I have been on both sides of the fence.  Without MAP, you could be aggressive and negotiate price for better customers or throw in some free balls, hat or whatever.  Margins sucked though and you hoped to make it up on volume.   However, those practices are long gone as MAP pricing evened out the playing field and commoditized golf equipment.

Internet Freebies
There is a double-edged sword with a retail location.  The positive is a customer can look at, touch and feel the product and gain first-hand experience they cannot in a catalog or online. The downside is brick and mortar stores have the problem with potential customers utilizing their services and then buying elsewhere where they didn’t have to pay shipping or state taxes.  Yes, people will do this and spend 45 minutes with a sales rep (possibly tying up their launch monitor) figuring out what performed best out of a host of manufacturer’s clubs.  When it comes time for the salesperson to seal the deal, the customer says, “Let me think about it, I might be back tomorrow.”  At that point, the sales rep knows that is the kiss of death.  The customer is going online where they can save 7 to 9% on a $300 driver or $900 set of irons.  That same customer doesn’t realize that $25 or $75 doesn’t go back into their local economy and wonders why there is always a tax levy on their ballot each year.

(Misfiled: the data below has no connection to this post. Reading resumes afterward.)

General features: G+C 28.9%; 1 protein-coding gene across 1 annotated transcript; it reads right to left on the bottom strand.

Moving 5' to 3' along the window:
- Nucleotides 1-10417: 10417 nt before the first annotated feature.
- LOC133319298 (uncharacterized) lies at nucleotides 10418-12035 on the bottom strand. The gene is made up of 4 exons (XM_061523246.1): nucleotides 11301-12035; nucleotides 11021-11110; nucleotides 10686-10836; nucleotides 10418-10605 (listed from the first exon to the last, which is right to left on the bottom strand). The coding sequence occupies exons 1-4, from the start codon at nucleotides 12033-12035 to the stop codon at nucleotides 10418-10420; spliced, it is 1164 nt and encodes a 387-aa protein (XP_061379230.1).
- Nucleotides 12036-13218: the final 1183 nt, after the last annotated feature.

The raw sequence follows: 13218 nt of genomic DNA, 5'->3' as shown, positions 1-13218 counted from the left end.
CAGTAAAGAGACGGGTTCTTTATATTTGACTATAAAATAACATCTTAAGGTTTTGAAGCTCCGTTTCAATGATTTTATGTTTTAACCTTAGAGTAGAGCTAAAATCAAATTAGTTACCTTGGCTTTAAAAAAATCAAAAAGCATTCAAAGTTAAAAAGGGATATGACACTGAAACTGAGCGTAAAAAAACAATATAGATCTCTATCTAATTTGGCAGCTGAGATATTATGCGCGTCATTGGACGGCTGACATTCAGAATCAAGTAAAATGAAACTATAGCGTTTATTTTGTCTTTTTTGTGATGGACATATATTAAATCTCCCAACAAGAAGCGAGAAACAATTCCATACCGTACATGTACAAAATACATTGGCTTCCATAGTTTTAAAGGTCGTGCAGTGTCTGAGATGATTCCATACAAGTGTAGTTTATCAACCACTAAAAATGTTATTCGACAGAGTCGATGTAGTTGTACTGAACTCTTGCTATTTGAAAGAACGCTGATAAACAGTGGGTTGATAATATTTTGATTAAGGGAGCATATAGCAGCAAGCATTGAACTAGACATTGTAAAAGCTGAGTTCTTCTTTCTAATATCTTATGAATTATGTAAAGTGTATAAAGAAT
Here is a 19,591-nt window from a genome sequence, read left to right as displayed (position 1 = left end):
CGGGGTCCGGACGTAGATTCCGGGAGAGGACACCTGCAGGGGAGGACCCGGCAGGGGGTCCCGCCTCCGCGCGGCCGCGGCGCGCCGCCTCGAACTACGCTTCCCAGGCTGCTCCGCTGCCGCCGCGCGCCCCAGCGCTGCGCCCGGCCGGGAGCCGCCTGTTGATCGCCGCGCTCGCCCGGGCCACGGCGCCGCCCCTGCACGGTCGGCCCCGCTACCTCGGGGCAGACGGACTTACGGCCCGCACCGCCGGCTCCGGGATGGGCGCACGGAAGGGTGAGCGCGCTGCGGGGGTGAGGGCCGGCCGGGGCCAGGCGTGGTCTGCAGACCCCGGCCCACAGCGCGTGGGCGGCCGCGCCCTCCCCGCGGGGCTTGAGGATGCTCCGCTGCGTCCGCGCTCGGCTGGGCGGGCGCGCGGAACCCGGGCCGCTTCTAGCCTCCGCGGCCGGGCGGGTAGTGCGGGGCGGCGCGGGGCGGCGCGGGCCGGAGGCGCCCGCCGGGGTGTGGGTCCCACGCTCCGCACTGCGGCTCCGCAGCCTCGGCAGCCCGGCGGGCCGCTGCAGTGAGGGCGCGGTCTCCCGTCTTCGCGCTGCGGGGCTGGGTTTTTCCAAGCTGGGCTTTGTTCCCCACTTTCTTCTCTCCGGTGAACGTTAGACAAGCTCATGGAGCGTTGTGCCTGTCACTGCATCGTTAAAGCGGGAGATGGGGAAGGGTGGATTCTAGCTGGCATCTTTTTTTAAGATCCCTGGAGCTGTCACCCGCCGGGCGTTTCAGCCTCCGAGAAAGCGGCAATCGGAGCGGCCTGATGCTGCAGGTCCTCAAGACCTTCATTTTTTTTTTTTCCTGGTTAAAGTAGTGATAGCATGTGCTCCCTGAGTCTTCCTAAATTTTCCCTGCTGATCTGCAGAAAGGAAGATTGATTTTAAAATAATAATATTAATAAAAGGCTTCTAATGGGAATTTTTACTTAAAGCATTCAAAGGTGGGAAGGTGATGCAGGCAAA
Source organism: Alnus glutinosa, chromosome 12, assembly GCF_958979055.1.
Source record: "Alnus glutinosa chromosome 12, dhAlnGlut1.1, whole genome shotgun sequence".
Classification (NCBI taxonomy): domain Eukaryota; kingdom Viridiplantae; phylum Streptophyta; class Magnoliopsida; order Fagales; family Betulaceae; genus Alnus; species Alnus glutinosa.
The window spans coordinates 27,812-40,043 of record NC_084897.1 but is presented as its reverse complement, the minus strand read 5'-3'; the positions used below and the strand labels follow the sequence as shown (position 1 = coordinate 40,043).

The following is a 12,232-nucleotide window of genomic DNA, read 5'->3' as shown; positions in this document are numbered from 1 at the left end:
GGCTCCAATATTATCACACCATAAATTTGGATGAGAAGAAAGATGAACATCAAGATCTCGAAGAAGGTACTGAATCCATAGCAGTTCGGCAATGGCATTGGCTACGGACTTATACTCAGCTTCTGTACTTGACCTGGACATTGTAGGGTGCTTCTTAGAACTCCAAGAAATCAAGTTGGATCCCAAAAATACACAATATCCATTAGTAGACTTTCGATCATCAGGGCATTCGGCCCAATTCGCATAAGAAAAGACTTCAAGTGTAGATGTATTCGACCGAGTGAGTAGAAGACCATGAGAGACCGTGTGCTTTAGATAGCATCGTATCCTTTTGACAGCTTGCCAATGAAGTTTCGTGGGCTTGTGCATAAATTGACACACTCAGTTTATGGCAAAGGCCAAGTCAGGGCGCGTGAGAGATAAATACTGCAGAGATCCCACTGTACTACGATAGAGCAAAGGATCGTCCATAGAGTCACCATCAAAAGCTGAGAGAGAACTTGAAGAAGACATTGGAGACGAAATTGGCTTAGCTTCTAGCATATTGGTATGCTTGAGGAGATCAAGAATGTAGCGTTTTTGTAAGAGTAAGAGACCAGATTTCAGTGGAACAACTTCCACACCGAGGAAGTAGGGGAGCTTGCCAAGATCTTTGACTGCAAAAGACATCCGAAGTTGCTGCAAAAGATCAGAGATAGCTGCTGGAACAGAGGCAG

The only way this practice will stop is if laws go into the books with uniform Internet sales tax reform.  Just don’t let our so called “representatives” in Washington DC to get their hands on one red cent of it; it should go to lower the national debt.

Limited product life cycles
Another deterrent nowadays for brick and mortar stores is the necessary evil of carrying a large assortment of inventory.  Let’s say company A releases a new model.  It takes a little time for the store to get proper stock of the most popular flexes, lofts, etc.  Edwin Watts stores were primarily in warmer weather places, but for areas north a hot new product may already be discounted by the time the peak of the season occurs.  It used to be a retailer had a couple of years that a product would be current.  Now the prices get slashed after 6 months and the retailer’s cost of goods is higher than the reduced going rate on the internet.  The manufacturer might help the retailer by giving the store free merchandise to offset their losses, but now they got more of the product people don’t want – they want the newest product.  It creates a vicious cycle for retailers.